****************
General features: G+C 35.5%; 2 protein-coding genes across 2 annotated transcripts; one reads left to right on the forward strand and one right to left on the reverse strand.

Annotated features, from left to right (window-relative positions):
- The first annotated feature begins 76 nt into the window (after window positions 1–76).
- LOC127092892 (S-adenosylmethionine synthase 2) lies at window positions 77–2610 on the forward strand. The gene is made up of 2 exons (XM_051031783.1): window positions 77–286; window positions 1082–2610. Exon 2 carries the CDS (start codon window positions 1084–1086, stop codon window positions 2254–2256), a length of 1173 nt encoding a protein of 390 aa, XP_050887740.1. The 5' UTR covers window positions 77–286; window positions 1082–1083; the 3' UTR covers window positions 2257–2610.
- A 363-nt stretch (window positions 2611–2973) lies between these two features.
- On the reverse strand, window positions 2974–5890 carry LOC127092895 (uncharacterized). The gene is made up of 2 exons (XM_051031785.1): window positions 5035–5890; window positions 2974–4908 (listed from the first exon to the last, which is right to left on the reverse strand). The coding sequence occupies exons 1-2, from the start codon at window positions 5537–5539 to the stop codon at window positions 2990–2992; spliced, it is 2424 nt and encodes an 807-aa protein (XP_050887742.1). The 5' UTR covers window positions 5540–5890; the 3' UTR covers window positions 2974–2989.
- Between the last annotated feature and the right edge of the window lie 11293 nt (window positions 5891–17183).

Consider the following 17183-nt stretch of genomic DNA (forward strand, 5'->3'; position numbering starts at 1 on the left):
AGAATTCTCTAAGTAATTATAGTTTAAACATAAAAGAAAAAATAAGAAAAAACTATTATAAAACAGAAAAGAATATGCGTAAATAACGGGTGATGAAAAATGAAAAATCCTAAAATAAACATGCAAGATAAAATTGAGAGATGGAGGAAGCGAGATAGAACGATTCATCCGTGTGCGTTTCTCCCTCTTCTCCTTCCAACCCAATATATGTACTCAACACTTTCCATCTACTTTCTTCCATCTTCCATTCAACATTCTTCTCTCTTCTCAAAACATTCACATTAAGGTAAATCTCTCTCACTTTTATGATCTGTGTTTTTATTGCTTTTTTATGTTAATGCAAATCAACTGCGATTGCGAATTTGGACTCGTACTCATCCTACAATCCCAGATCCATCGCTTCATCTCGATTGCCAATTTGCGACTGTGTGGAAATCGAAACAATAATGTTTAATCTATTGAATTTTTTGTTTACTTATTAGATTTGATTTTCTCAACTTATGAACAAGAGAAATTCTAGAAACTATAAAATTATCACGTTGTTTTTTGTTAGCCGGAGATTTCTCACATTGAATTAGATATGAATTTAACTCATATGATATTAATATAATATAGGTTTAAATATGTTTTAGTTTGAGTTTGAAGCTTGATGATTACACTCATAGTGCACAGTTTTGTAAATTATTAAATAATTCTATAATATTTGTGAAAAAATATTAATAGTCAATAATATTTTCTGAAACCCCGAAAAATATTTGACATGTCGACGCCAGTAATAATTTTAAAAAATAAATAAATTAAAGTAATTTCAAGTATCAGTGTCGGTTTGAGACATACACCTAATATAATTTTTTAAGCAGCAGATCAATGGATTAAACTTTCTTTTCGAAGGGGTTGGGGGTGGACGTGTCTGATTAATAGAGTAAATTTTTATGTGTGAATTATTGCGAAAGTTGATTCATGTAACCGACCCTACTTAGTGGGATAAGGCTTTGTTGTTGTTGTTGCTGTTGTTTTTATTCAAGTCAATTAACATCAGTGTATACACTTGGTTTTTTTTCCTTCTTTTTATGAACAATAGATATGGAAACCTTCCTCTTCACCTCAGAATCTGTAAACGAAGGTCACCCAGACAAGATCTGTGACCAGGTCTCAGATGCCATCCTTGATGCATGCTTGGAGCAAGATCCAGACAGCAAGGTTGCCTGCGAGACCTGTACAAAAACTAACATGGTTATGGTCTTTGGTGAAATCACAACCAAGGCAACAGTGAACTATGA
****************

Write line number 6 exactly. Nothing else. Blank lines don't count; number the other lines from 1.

- On the reverse strand, window positions 2974–5890 carry LOC127092895 (uncharacterized). The gene is made up of 2 exons (XM_051031785.1): window positions 5035–5890; window positions 2974–4908 (listed from the first exon to the last, which is right to left on the reverse strand). The coding sequence occupies exons 1-2, from the start codon at window positions 5537–5539 to the stop codon at window positions 2990–2992; spliced, it is 2424 nt and encodes an 807-aa protein (XP_050887742.1). The 5' UTR covers window positions 5540–5890; the 3' UTR covers window positions 2974–2989.